Seeing their fellow countrymen participating-and in some cases,winning medals-captured the hearts and imaginations of many,and people with no previous interest in equestrianism were now avidly watching all things horse from London. No other eventing championship or 4* event can offer even near-comparable exposure for the sport,the horse or the rider. The potential to build on this exposure,to attract new participants,draw in a wider and more diverse audience and to open up sponsorship opportunities for both the sport and its participants is never greater than at an Olympic Games.
In order to qualify for an Olympic Games,individuals and teams must follow a specific set of guidelines and minimum eligibility requirements. These are achieved by competing both nationally and internationally,and at world and European championship events. For professional riders with horses coming of age during an Olympic cycle-and with an eye on achieving Olympic team selection-international competition is not only their ‘day job’. It is also the main platform on which their Olympic intention is built and shaped.
Whilst participating at an Olympic Games is the dream of many and the reality of few,it is a key motivator for very many riders. Those just getting started in the sport share the same Olympic dream as those competing for many decades. That dream provides purpose,plans,goals and the wherewithal to keep trying no matter what comes your way, no matter if you are man or woman,no matter where you come from or how you got to here. It is powerful and all encompassing,and every four years you get a timely Olympic-sized reminder of why you participate-in any capacity-in the sport of eventing.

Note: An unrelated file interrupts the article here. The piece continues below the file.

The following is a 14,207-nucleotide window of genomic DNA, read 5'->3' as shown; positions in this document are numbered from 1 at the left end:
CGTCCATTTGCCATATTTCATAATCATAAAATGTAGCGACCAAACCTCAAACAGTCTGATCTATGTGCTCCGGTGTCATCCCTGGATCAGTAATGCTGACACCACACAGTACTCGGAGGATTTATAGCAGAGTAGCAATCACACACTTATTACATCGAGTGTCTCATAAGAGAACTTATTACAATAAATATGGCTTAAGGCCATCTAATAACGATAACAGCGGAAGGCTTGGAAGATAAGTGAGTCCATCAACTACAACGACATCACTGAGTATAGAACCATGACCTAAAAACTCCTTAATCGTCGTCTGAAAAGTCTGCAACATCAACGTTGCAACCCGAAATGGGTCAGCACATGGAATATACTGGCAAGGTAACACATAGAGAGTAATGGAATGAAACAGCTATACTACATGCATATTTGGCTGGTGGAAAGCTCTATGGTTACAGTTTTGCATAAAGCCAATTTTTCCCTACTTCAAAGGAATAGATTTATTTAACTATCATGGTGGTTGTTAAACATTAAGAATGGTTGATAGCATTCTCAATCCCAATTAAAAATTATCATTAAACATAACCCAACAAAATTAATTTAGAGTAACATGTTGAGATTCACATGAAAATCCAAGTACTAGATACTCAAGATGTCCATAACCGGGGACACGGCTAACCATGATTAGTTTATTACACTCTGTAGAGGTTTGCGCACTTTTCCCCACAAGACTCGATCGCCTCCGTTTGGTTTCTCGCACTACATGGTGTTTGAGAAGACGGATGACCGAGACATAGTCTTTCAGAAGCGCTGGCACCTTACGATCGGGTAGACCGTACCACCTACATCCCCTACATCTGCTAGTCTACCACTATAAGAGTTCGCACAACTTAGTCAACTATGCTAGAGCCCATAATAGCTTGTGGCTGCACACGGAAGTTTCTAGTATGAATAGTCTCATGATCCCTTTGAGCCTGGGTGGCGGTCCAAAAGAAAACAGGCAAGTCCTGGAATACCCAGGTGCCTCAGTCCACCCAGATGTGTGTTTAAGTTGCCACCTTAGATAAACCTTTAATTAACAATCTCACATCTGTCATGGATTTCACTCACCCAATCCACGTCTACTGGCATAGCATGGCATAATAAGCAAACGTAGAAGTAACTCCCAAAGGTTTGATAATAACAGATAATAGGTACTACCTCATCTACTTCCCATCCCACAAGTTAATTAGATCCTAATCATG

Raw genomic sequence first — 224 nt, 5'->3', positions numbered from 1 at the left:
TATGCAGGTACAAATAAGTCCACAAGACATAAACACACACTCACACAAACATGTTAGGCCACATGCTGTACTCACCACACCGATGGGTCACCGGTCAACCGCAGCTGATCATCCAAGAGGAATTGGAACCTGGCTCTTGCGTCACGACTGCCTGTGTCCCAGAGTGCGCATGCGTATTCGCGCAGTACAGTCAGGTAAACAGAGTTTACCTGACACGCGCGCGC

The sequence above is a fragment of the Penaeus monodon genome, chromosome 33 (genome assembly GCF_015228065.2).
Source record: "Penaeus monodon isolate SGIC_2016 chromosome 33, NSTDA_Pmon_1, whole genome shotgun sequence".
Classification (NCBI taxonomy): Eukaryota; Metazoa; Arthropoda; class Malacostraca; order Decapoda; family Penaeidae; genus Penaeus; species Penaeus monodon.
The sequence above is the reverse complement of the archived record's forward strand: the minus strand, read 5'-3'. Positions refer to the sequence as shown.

Olympic ambition filters into every tiny crevice,nook and cranny in the sport of eventing. To find a horse to produce that has the capabilities of competing at the highest level means that a breeder with an Olympic dream must have played his part in creating that animal to begin with. Farriers and vets must play their part in keeping this animal healthy and sound. A rider with Olympic capabilities must come to meet with this horse at just the right time. It all starts with a dream,but the value of an Olympic stage for the sport of eventing is far reaching and all encompassing. It provides direction and opportunity from grass roots level all the way up to the greatest show on earth. It cannot be underestimated,and it must not be lost.
I am a 35 year old young horse producer based in Ireland. Whilst I currently compete predominantly in showjumping,eventing remains my true passion. With my husband Niall and our young son Charlie,we farm a suckler cattle herd and run a haulage business. I write for two websites,organise fundraisers and also run training clinics with international event riders. Life is busy but it’s great.